Hydrogen Bonding Question

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Michelle Fu 1H
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Joined: Fri Sep 28, 2018 12:19 am

Hydrogen Bonding Question

Postby Michelle Fu 1H » Sun Nov 11, 2018 4:04 pm

Why is the hydrogen bond so much stronger than other Van Der Waals forces? Also why is the energy -20 kJ per mole as opposed to just 20 kJ?

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Joined: Fri Sep 28, 2018 12:28 am

Re: Hydrogen Bonding Question

Postby 305113590 » Sun Nov 11, 2018 4:11 pm

Van der Waals are transient intermolecular forces, meaning that the interactions between molecules are temporary and do not last long. Van der Waals are found everywhere. Hydrogen bonds are a stronger intermolecular force because of the difference between electronegativities. For example, water has a slightly negative oxygen and slightly positive hydrogens. These slightly positive and negative charges are attributed to the difference in electronegativity.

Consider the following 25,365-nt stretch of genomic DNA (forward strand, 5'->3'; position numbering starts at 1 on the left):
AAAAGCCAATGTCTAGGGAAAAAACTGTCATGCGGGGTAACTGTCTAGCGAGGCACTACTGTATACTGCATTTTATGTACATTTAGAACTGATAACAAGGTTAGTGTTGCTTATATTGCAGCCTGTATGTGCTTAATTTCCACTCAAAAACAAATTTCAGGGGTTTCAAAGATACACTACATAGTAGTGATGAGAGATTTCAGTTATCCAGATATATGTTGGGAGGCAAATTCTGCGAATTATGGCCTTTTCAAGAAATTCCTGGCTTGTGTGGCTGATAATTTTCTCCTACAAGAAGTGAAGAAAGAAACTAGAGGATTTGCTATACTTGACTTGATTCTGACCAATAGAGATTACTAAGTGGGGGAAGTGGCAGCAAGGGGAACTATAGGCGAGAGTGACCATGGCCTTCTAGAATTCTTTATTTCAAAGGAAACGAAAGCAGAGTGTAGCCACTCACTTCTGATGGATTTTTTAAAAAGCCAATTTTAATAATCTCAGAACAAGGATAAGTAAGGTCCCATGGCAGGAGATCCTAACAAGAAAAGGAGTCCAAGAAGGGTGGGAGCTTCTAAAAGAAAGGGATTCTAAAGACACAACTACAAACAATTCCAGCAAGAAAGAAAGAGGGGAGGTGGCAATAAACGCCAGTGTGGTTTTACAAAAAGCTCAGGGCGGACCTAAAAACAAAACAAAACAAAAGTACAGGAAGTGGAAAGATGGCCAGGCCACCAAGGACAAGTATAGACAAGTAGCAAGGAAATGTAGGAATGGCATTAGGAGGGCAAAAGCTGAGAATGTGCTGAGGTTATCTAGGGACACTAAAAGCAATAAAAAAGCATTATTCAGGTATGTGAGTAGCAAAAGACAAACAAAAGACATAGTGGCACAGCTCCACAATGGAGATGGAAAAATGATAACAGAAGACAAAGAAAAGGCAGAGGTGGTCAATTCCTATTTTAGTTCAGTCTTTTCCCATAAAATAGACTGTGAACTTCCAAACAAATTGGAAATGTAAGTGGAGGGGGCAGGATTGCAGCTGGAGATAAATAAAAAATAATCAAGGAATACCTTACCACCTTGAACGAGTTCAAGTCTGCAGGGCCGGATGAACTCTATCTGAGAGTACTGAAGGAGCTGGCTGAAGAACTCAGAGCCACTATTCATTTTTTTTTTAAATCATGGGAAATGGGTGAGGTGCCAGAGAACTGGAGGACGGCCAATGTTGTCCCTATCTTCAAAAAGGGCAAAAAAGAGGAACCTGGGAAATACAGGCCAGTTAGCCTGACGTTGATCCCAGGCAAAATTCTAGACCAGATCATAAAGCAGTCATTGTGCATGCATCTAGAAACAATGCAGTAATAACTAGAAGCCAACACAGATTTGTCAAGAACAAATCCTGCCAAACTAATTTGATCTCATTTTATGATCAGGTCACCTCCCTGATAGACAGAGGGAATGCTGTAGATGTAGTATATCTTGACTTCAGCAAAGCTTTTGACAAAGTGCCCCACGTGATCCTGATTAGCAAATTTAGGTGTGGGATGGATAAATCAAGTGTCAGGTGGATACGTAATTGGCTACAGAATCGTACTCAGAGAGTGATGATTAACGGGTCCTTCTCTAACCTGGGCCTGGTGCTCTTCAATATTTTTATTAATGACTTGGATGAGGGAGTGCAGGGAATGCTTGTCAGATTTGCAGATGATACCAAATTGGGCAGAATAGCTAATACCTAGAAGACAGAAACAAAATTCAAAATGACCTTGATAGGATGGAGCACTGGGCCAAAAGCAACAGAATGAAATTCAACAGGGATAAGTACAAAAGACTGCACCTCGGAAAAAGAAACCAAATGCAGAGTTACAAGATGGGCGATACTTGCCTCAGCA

Soumya Ravichandran 4H
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Joined: Fri Sep 28, 2018 12:19 am

Re: Hydrogen Bonding Question

Postby Soumya Ravichandran 4H » Sun Nov 11, 2018 4:18 pm

With regards to why the energy is negative, I think it is because it takes a huge amount of energy to break the hydrogen bonds due to the difference in electronegativities. Since Fluorine is the most electronegative atom, the closer you bond hydrogen with an element next to fluorine, the higher the energy and strength of the bond. This is the case in water as well.

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Re: Hydrogen Bonding Question

Postby MaggieMatern_Dis1H » Tue Nov 13, 2018 1:19 pm

Hydrogen bonds are less transient than other VDW, making them stronger. A fluctuating dipole is instantaneous and unpredictable, whereas the partial negative/positive charges found in hydrogen bonds are more constant, and can be thought of as being 'always present'.

It is easier to break a temporary bond than a constant one.

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